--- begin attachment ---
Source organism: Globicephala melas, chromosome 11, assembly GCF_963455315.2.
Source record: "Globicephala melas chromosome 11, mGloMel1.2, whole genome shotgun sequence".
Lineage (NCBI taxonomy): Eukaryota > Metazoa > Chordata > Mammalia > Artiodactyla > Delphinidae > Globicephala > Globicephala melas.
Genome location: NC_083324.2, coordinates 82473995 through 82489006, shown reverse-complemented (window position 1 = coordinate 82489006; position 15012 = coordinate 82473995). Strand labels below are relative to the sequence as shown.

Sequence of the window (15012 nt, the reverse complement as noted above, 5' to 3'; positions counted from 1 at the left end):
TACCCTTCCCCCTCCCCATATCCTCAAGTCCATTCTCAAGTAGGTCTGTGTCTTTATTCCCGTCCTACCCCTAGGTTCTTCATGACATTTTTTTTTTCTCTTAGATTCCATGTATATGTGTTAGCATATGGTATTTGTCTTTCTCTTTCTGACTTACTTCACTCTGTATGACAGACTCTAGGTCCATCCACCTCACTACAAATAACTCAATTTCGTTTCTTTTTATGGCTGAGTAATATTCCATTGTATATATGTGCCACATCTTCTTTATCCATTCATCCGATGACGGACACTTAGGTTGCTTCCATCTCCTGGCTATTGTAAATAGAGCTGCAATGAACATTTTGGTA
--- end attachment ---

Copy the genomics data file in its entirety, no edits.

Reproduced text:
Source organism: Globicephala melas, chromosome 11, assembly GCF_963455315.2.
Source record: "Globicephala melas chromosome 11, mGloMel1.2, whole genome shotgun sequence".
Lineage (NCBI taxonomy): Eukaryota > Metazoa > Chordata > Mammalia > Artiodactyla > Delphinidae > Globicephala > Globicephala melas.
Genome location: NC_083324.2, coordinates 82473995 through 82489006, shown reverse-complemented (window position 1 = coordinate 82489006; position 15012 = coordinate 82473995). Strand labels below are relative to the sequence as shown.

Sequence of the window (15012 nt, the reverse complement as noted above, 5' to 3'; positions counted from 1 at the left end):
TACCCTTCCCCCTCCCCATATCCTCAAGTCCATTCTCAAGTAGGTCTGTGTCTTTATTCCCGTCCTACCCCTAGGTTCTTCATGACATTTTTTTTTTCTCTTAGATTCCATGTATATGTGTTAGCATATGGTATTTGTCTTTCTCTTTCTGACTTACTTCACTCTGTATGACAGACTCTAGGTCCATCCACCTCACTACAAATAACTCAATTTCGTTTCTTTTTATGGCTGAGTAATATTCCATTGTATATATGTGCCACATCTTCTTTATCCATTCATCCGATGACGGACACTTAGGTTGCTTCCATCTCCTGGCTATTGTAAATAGAGCTGCAATGAACATTTTGGTA